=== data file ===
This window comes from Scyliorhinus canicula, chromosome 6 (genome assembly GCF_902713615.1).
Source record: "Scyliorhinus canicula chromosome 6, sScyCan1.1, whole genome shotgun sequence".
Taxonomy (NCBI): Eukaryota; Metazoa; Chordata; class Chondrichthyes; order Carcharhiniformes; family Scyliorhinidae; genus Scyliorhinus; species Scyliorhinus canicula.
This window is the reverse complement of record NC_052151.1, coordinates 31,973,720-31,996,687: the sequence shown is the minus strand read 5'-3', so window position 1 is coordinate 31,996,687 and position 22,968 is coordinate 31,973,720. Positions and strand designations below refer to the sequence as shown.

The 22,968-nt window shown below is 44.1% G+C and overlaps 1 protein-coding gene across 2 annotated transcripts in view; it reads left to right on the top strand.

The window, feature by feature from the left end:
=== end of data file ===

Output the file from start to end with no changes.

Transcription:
This window comes from Scyliorhinus canicula, chromosome 6 (genome assembly GCF_902713615.1).
Source record: "Scyliorhinus canicula chromosome 6, sScyCan1.1, whole genome shotgun sequence".
Taxonomy (NCBI): Eukaryota; Metazoa; Chordata; class Chondrichthyes; order Carcharhiniformes; family Scyliorhinidae; genus Scyliorhinus; species Scyliorhinus canicula.
This window is the reverse complement of record NC_052151.1, coordinates 31,973,720-31,996,687: the sequence shown is the minus strand read 5'-3', so window position 1 is coordinate 31,996,687 and position 22,968 is coordinate 31,973,720. Positions and strand designations below refer to the sequence as shown.

The 22,968-nt window shown below is 44.1% G+C and overlaps 1 protein-coding gene across 2 annotated transcripts in view; it reads left to right on the top strand.

The window, feature by feature from the left end: